Defending himself in a London court, liquor baron Vijay Mallya said that he didn’t deceive banks into loaning him money. The business tycoon claimed that he had even arranged for funds from his other companies to keep Kingfisher Airlines afloat.
Requesting for his extradition, Mallya’s lawyer Clare Montgomery told the court that “calling him dishonest is a seriously advanced charge.” Montgomery told the court that State Bank of India (SBI) had on its own appraised the loan. She further added that the bank had acknowledged Mr Mallya’s company as a “frank” body in reporting its finances at that time. It was said that Mallya would have paid 80 percent of the loans to the bank had he not been pestered by authorities.
On December 5, Government of India’s representative in court, Crown Prosecution Service, had argued that Mallya had lied about the status of his company to extract loans. Furthermore, it was said that he had misused the loaned amount and even attempted to get out of repaying it.
The prosecution argued that Mallya had stashed the loaned amount in different banks. The loan, which was originally meant to keep Kingfisher Airlines afloat, was then used by Mallya in motor racing and paying the rent of his two corporate jets, which were allegedly used for personal use.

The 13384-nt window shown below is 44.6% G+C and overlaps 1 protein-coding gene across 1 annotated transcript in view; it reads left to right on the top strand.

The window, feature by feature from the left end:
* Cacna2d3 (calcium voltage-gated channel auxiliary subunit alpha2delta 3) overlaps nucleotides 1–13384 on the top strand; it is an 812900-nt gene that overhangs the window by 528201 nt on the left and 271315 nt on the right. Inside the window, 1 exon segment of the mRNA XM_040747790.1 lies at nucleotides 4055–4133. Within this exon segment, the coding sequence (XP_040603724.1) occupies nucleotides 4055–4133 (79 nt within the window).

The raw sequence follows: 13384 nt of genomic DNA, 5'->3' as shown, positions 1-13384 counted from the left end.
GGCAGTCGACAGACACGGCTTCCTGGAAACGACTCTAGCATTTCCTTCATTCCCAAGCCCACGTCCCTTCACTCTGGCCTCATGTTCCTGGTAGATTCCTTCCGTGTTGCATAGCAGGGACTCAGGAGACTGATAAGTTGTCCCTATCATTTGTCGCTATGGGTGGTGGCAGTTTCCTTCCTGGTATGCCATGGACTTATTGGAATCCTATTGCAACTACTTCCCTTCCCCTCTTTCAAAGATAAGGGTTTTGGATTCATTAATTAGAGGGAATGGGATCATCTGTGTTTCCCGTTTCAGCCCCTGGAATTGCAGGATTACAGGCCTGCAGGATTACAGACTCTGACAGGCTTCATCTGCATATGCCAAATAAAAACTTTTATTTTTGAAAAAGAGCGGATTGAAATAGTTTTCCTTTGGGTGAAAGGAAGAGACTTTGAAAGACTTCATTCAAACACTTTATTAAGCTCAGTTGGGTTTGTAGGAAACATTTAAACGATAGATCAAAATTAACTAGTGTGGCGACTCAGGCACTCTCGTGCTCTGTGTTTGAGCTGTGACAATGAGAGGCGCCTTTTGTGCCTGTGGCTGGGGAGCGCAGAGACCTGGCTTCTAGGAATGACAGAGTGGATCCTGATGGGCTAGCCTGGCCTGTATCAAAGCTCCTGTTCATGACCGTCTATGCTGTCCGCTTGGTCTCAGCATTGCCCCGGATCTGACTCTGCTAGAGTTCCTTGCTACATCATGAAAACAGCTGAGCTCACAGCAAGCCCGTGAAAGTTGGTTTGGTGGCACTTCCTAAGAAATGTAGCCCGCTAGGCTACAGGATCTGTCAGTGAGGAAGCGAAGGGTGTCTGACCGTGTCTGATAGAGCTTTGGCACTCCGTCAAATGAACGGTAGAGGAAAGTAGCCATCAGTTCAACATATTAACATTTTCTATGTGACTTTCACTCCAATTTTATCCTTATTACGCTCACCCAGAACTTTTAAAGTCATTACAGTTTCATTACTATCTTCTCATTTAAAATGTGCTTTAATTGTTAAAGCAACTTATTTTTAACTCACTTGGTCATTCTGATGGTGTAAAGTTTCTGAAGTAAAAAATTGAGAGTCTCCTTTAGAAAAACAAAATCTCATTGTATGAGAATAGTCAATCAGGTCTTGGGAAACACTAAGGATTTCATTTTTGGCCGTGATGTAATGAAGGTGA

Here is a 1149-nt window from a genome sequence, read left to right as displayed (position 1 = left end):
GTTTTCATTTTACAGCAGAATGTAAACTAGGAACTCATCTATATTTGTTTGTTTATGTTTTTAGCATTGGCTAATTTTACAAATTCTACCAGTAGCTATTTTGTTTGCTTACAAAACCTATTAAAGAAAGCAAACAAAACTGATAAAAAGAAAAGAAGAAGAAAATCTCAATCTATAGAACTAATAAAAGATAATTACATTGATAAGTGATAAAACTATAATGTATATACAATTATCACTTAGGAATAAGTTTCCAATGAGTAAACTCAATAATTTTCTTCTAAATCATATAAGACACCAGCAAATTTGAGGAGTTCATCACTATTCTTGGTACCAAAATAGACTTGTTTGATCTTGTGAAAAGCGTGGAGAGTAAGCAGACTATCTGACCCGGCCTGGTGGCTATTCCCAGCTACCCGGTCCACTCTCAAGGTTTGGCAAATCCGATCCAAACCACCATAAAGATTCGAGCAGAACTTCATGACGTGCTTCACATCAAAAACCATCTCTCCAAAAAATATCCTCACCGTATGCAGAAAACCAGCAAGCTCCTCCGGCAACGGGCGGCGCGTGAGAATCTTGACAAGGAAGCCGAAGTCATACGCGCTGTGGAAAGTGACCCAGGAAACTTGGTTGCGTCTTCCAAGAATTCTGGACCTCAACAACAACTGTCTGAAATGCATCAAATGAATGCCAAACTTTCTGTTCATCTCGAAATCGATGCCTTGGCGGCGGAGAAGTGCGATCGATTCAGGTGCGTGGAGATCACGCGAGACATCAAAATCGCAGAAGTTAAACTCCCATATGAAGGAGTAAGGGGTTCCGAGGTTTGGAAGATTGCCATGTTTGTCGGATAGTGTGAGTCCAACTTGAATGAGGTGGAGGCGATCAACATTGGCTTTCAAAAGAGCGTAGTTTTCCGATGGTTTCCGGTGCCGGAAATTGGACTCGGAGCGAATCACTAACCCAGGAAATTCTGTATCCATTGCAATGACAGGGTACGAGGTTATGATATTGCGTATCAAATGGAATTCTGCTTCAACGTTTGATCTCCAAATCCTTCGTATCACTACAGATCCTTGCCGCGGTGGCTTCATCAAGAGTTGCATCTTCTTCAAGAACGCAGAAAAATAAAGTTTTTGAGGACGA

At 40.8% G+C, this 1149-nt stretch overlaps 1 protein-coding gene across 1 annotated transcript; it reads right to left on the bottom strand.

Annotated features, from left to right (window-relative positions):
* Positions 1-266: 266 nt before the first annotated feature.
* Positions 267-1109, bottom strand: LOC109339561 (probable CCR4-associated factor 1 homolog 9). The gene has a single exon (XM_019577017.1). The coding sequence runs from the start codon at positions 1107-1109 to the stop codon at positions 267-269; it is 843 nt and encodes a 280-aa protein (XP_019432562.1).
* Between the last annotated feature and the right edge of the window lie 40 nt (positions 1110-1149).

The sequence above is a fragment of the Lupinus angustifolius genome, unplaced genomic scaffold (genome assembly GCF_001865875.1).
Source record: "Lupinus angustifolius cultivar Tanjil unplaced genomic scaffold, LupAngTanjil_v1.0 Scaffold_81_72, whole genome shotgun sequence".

Earlier, Mallya had fled India after SBI led a consortium of banks to initiate legal proceedings against him for not having repaid a loan of Rs 9,000 crores. In February, the Government of India had ordered an extradition of Mallya. Now, Mallya is challenging the banks’ claims that he had fraudulently procured a loan and avoided re-paying it.
The next hearing for the case will be held on Thursday, December 7 and will conclude on December 14 after a three-day break.